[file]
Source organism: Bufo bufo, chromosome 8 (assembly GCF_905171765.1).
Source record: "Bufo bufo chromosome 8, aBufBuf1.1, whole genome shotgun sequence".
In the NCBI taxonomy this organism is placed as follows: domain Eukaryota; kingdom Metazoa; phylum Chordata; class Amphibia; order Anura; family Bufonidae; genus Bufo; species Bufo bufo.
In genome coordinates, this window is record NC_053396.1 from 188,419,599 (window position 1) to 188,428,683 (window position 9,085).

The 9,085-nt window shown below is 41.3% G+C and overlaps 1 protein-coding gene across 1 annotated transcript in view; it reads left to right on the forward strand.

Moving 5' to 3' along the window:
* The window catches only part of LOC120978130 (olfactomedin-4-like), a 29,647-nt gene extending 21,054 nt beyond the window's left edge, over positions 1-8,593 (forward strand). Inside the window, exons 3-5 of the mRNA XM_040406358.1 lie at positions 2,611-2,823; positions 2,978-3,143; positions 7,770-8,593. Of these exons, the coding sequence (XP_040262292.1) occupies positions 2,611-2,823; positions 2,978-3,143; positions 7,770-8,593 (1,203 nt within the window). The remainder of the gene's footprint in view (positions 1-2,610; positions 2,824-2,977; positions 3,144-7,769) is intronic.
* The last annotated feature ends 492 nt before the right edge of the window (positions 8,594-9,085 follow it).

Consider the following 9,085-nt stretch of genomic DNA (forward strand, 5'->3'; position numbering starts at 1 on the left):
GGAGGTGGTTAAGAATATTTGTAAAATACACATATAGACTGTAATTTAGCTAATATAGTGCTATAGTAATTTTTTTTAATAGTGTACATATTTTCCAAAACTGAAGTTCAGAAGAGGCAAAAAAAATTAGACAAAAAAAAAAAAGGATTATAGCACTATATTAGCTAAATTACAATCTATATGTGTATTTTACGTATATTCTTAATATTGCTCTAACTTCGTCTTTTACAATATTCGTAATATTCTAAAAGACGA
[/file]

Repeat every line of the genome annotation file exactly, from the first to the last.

Source organism: Bufo bufo, chromosome 8 (assembly GCF_905171765.1).
Source record: "Bufo bufo chromosome 8, aBufBuf1.1, whole genome shotgun sequence".
In the NCBI taxonomy this organism is placed as follows: domain Eukaryota; kingdom Metazoa; phylum Chordata; class Amphibia; order Anura; family Bufonidae; genus Bufo; species Bufo bufo.
In genome coordinates, this window is record NC_053396.1 from 188,419,599 (window position 1) to 188,428,683 (window position 9,085).

The 9,085-nt window shown below is 41.3% G+C and overlaps 1 protein-coding gene across 1 annotated transcript in view; it reads left to right on the forward strand.

Moving 5' to 3' along the window:
* The window catches only part of LOC120978130 (olfactomedin-4-like), a 29,647-nt gene extending 21,054 nt beyond the window's left edge, over positions 1-8,593 (forward strand). Inside the window, exons 3-5 of the mRNA XM_040406358.1 lie at positions 2,611-2,823; positions 2,978-3,143; positions 7,770-8,593. Of these exons, the coding sequence (XP_040262292.1) occupies positions 2,611-2,823; positions 2,978-3,143; positions 7,770-8,593 (1,203 nt within the window). The remainder of the gene's footprint in view (positions 1-2,610; positions 2,824-2,977; positions 3,144-7,769) is intronic.
* The last annotated feature ends 492 nt before the right edge of the window (positions 8,594-9,085 follow it).

Consider the following 9,085-nt stretch of genomic DNA (forward strand, 5'->3'; position numbering starts at 1 on the left):
GGAGGTGGTTAAGAATATTTGTAAAATACACATATAGACTGTAATTTAGCTAATATAGTGCTATAGTAATTTTTTTTAATAGTGTACATATTTTCCAAAACTGAAGTTCAGAAGAGGCAAAAAAAATTAGACAAAAAAAAAAAAGGATTATAGCACTATATTAGCTAAATTACAATCTATATGTGTATTTTACGTATATTCTTAATATTGCTCTAACTTCGTCTTTTACAATATTCGTAATATTCTAAAAGACGA